Clinic Internal – Wrangler

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Album Review by Mark Bayross

Clinic have been garnering critical acclaim since emerging from the depths of Liverpool in 1997. Their off-kilter singles (IPC SUB-EDITORS DICTATE OUR YOUTH, MONKEY ON YOUR BACK, CEMENT MIXER and THE SECOND LINE) have been getting journos all lathered-up with their excursions off rock n’ roll’s charted territory.

Coming on like a cross between dEUS and the Pixies, INTERNAL WRANGLER is half an hour of echo-heavy strangeness. The bongo-fest-meets-surf-jazz of the opening VOODOO WOP is a good example. It is followed by the album’s catchiest moment (and the latest single) – THE RETURN OF EVIL BILL– funky drums, rolling bass and Ade Blackburn’s demented vocals, accompanied by the Devil himself on mouth organ. The tune is pretty much revisited later on TK.

Guitars come into more effect on the title track, with a hammond organ thrown-in Gallon Drunk style. Things get even stranger as proceedings continue: DJ SHANGRI-LA is a minute’s worth of looped organ and stream train blasts; the lo-fi shuffle of THE SECOND LINE makes you applaud their bravery releasing it a single, such is its oddness; while C.Q. sounds like punk rock Teletubbies on acid.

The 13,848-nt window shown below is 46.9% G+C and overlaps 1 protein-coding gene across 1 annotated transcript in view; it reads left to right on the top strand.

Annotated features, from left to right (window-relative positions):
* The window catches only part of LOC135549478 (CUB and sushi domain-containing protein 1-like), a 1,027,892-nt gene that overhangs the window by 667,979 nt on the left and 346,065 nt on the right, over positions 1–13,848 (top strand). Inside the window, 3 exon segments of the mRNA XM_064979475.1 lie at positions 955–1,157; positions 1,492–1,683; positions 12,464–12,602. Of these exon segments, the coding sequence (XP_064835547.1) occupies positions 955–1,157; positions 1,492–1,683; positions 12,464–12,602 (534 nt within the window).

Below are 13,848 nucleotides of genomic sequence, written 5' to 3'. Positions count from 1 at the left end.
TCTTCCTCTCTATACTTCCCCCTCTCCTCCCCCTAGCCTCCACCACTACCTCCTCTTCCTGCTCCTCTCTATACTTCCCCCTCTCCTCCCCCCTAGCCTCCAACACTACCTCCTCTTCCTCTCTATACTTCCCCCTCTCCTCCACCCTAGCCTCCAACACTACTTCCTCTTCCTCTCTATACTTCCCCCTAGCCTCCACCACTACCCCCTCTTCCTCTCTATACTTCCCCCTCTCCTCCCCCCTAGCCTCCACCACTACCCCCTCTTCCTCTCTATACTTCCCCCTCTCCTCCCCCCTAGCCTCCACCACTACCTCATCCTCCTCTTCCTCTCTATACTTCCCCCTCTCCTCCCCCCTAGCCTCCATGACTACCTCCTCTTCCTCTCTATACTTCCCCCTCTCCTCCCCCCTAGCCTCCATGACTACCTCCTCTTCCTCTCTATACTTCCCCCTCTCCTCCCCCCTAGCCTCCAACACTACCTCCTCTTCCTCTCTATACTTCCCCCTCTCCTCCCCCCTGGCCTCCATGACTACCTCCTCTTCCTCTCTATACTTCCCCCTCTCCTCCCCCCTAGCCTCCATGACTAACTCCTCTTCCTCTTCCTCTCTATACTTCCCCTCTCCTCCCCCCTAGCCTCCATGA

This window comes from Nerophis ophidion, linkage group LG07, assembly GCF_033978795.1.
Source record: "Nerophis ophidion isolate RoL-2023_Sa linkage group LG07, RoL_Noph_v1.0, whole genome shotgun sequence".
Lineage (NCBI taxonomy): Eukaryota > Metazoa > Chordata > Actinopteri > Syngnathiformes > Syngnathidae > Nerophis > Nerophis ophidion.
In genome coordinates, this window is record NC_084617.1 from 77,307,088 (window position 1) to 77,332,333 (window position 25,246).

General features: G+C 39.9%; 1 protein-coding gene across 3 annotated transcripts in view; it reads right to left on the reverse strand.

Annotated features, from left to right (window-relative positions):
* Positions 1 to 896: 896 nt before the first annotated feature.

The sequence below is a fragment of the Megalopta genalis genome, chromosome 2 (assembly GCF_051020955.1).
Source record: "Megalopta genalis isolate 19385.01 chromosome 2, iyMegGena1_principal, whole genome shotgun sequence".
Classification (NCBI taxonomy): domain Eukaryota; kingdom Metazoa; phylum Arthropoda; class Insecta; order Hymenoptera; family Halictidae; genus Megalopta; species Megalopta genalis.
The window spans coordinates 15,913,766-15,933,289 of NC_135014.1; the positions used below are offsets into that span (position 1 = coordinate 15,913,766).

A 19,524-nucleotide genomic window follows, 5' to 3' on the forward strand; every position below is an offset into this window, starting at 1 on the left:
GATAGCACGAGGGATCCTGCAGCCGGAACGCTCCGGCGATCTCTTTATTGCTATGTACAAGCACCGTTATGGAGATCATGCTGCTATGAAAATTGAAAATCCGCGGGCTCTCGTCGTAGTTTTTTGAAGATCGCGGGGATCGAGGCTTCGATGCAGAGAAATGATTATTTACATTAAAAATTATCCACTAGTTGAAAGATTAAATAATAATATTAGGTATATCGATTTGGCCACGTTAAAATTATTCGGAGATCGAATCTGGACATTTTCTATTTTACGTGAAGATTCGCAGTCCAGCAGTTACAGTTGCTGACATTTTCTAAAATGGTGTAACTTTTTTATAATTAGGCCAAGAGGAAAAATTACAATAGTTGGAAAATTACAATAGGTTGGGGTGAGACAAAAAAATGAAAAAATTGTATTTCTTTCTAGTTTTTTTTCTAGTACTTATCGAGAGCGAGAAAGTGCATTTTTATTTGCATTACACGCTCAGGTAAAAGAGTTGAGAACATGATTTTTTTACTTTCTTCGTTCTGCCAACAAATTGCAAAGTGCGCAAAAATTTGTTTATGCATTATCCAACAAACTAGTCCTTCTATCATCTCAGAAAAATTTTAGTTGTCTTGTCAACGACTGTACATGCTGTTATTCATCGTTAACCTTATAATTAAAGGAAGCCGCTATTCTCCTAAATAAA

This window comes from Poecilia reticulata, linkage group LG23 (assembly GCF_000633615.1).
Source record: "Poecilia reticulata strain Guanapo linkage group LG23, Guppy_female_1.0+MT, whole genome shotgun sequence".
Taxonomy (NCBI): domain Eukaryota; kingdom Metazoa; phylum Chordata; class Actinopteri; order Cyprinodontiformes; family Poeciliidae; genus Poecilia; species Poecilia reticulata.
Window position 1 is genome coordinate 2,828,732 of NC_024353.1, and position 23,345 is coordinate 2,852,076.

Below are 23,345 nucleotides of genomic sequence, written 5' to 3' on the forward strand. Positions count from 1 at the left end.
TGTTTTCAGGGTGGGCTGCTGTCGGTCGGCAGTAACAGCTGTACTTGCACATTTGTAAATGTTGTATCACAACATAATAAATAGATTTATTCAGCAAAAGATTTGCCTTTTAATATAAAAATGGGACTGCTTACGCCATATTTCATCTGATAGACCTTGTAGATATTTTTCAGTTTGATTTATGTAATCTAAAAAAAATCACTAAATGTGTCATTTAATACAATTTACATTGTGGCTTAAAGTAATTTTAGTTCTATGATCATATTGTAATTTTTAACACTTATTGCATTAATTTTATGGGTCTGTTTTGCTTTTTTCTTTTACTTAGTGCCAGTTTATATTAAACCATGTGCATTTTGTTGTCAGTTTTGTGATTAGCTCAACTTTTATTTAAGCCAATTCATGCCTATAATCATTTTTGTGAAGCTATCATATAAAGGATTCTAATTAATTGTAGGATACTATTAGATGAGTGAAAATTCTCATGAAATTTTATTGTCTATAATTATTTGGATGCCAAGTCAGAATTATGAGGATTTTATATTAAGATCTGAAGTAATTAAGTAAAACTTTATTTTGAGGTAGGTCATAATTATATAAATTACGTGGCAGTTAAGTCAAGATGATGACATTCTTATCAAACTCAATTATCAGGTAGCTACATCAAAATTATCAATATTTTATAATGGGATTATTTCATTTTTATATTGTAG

The so-quiet-its-almost-inaudible acoustic EARTH ANGEL, with its sound of waves lapping the shores of a beach, is a surprisingly effective exercise in understatement, while the trip-hop DISTORTIONS is a minimalist disco ballad, a sweet love song with predictably twisted lyrics – “I’ve pictured you in coffins”, indeed.

HIPPY DEATH SUITE sounds like it was not only named by Cartman, but he wrote the music – it’s “Great Balls Of Fire” meets xxxx, while the totally-out-of-tune 2ND FOOT STUMP would have Pavement urging them to take singing lessons. The bit where it goes all Brian Wilson in the middle is great, though. Even stranger, 2/4 sounds like unplugged gabba techno. The album finishes with GOODNIGHT GEORGIE, a delicately strummed soundtrack to the sprites dancing round the fire. Or something like that.

I don’t know if this was intentional, but my review copy jumped from track 12 to track 14. If Clinic are superstitious, then I wish them the best of luck. This album’s unusual and, for the most part, it works. It’s just not going to make them rich.

4 stars